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New Law Journal | 15 May 2009 | www.newlawjournal.co.uk

TECHNOLOGY PROFESSION 711

Fear of failure
Roman Marszalek explains why it’s worth keeping technology on your side
n a working environment that has becoming increasingly high tech, competitive and credit crunched, the room for error is non-existent. What does this mean for lawyers relying on technology to do their jobs? How does this affect the processes put in place to protect vital information? Franklin D Roosevelt’s inaugural address during the depths of the depression is being re-quoted almost daily. “The only thing we have to fear is fear itself,” he said. Motivating during our current economic misery, but I can’t help thinking “that’s a man without a machine to worry about.” Technology runs through every aspect of daily life and when time is taken to manage it well it can make the impossible schedule, the enormous workload, the requisite research manageable. But when the pressure is on, it’s often the last thing on anyone’s mind. Promises to back up are forgotten, policies to avoid the use of flashdrives ignored, best practice to ban saving onto inaccessible laptops seems irrelevant. Some people never realise how valuable their data is until they lose it. Lawyers today use a plethora of technical wizardry to keep them connected. As the number of ways of storing, sharing and searching for information increases, the risks go up. There are so many horror stories: a laptop left in the back of a cab, a system crash minutes before deadline, a missing file that could have got into the wrong hands. The way to reduce the risk is to ensure that the systems are in place to back up vital files, store securely and retrieve when needed at a moment’s notice. Automatic backup Automatic backup is a must. At your busiest, when you have no time to re-do the work, you probably also don’t have time to backup your computer. Backup should be set to work behind the scenes, online if possible, and continuously. Backed-up media should be stored


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offsite, either within the organisation or with a third party. Systems that are critical to operations must be frequently fault-tested to ensure downtime is avoided. And vulnerability to power failure can be reduced with the adoption of an uninterruptible power supply. If this seems like something that should be the responsibility of your IT department, it should. But the credit crunch has hit hard on the UK’s tech teams. As technology specialists, we see that the weak economy will undoubtedly push IT positively to deliver more for less. But it will also bring out the worst traits of IT departments and the consultants they hire: agreeing to impossible targets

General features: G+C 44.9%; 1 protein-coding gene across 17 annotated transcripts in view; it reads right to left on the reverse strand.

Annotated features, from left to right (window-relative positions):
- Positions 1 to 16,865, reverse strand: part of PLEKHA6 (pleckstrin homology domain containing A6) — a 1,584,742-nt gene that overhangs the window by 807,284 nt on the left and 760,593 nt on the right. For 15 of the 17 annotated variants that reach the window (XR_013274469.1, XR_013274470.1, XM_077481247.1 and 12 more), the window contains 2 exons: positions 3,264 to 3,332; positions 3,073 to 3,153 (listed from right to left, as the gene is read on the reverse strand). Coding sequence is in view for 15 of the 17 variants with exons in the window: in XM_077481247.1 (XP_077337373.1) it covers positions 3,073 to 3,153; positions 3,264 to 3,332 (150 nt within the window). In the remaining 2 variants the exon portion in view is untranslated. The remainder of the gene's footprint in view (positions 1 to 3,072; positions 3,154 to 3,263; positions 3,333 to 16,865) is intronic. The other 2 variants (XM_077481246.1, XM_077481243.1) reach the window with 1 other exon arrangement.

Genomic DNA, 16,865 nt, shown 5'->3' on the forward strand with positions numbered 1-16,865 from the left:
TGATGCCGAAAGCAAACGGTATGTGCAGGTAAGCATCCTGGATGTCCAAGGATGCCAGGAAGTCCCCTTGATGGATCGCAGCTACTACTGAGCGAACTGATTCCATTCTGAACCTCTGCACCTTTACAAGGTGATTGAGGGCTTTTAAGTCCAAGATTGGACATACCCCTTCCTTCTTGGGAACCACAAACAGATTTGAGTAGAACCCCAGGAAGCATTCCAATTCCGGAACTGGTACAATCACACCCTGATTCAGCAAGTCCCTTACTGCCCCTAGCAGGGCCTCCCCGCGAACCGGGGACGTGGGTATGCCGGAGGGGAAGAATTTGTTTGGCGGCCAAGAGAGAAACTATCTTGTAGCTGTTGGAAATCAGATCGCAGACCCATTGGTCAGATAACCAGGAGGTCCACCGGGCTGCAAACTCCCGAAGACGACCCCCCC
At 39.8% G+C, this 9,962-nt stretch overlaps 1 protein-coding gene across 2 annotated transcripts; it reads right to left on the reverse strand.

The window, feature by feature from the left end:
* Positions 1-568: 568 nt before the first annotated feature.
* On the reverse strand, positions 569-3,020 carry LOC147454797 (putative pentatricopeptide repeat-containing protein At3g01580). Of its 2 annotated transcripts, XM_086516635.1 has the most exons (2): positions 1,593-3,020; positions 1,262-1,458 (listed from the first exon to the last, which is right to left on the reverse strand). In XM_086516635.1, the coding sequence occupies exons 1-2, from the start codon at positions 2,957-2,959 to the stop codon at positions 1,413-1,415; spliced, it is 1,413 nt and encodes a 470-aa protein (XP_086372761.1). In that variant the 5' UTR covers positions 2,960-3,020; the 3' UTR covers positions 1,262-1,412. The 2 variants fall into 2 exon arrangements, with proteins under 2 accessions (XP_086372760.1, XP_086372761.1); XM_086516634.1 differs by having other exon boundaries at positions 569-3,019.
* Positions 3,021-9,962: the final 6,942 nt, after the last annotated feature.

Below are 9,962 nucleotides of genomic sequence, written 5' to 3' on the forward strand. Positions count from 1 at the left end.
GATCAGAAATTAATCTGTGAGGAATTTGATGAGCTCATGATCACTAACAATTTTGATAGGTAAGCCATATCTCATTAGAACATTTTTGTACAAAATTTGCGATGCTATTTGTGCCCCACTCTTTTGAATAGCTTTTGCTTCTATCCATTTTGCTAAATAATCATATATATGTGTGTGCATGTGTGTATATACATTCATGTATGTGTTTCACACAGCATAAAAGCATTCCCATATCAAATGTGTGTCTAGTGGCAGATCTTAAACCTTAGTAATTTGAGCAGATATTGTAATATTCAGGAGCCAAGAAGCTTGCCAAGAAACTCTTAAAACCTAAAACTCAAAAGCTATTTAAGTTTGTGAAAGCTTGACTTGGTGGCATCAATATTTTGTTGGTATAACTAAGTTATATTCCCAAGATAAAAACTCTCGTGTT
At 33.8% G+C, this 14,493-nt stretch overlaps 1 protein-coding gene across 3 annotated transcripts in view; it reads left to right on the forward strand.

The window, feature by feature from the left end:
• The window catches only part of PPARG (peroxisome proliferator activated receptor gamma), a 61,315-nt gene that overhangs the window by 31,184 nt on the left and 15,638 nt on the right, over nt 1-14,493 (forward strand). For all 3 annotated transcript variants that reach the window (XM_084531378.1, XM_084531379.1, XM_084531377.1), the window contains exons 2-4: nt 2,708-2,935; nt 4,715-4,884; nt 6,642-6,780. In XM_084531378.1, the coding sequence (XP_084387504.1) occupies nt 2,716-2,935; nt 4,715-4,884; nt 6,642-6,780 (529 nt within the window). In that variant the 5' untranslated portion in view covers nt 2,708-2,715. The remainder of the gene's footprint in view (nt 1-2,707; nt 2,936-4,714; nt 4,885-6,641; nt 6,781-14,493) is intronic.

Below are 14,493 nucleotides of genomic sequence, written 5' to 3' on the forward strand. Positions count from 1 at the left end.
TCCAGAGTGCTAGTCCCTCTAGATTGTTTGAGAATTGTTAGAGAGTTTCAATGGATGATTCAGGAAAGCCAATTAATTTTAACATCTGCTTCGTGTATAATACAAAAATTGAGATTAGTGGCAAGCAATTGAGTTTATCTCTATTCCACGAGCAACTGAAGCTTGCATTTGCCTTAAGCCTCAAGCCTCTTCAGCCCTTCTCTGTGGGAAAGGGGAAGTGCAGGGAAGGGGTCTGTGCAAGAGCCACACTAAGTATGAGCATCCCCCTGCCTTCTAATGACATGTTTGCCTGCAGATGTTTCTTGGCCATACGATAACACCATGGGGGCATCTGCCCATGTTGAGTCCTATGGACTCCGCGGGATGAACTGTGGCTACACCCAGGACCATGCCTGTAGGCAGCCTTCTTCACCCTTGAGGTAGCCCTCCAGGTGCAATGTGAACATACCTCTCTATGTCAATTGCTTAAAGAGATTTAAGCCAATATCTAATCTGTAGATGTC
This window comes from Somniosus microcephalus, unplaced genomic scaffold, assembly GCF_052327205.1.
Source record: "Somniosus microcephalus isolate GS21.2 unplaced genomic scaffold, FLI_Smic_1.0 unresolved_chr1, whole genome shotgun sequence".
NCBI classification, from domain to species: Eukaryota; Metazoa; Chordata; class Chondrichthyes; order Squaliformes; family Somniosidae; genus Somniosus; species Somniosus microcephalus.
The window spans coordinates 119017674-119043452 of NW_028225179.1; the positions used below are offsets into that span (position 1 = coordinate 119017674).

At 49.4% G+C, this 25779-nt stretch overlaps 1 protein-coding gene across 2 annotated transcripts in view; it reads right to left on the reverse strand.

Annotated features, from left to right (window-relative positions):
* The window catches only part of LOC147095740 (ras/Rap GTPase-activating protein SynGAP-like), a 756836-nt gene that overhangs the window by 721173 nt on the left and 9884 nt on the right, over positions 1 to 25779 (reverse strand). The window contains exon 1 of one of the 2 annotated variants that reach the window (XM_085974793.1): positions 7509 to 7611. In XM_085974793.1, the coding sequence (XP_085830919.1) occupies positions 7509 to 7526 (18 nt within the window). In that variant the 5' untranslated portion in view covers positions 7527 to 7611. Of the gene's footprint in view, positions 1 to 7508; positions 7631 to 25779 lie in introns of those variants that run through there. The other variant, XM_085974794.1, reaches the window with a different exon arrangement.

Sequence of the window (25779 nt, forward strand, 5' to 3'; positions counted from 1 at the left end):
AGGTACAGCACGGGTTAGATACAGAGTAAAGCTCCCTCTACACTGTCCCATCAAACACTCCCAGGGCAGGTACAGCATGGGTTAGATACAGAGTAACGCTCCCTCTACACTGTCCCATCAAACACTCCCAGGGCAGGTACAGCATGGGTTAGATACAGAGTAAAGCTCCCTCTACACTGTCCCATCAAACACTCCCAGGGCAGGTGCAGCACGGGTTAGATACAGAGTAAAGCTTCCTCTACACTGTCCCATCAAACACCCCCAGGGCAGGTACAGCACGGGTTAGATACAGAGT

with version control or the risk of losing a file between multiple servers. Insist your office provides a UPS (Uninterruptible Power Supply) to reduce vulnerability to power failure. Store your backup media offsite for business continuity, preferably to multiple destinations. Fault test high-availability or critical applications to ensure minimal downtime. Find out if your IT team is taking advantage of RAID (Redundant Array of Independent Disks) and disk mirroring for LAN (Local Area Network) servers to guard against data loss and to ensure continued availability of data. Investigate whether your IT supplier or department has spare equipment that can be used in the event of equipment or component failure. Run your backups minute to minute,

Lawyers today use a plethora of technical wizardry to keep them connected
without question, making mistakes on a large scale because of a short-sighted focus on saving money and sensible caution turning into nervous inertia when it comes to investing. You wouldn’t drive a car without insurance, or run a business without a strategy. Blindly trusting to luck that every employee will store their vital files with care doesn’t make commercial sense. This is a time when mistakes really cost—in terms of reputation as well as the bottom line. So what should you be doing? Until computers never crash, people never make mistakes and gremlins don’t thrive in offices, you need to know that vital information is stored effectively, backed up automatically and can be retrieved in good time.  Check your business practices and guidelines for storing, copying and sharing files. Does everyone in your team know the policy for file storage?  Are your business processes split over more than one site? If so, find out if there are duplications of files, issues from office-based computers and remote devices.  Protect your data during backup transfer. Confidentiality is a business imperative and all backups should be strongly encrypted (448-bit encryption key).  If using a third party for online backup, choose a UK provider as physical restores will be faster and there may also be legal implications of storing your and your clients’ data abroad. The news is full of IT horror stories and fear of IT failure is all too real. Closing statements, witness testimony, contracts, contact numbers might all be stored on your laptop and vulnerable. If the thought of losing them doesn’t make you nervous, it should. Fear should motivate everyone to take the steps NLJ needed to avoid data loss.
Roman Marszalek, managing director and founder of London-based IT specialist Dr Logic. E-mail: [email protected] Website: www.drlogicbackup.com

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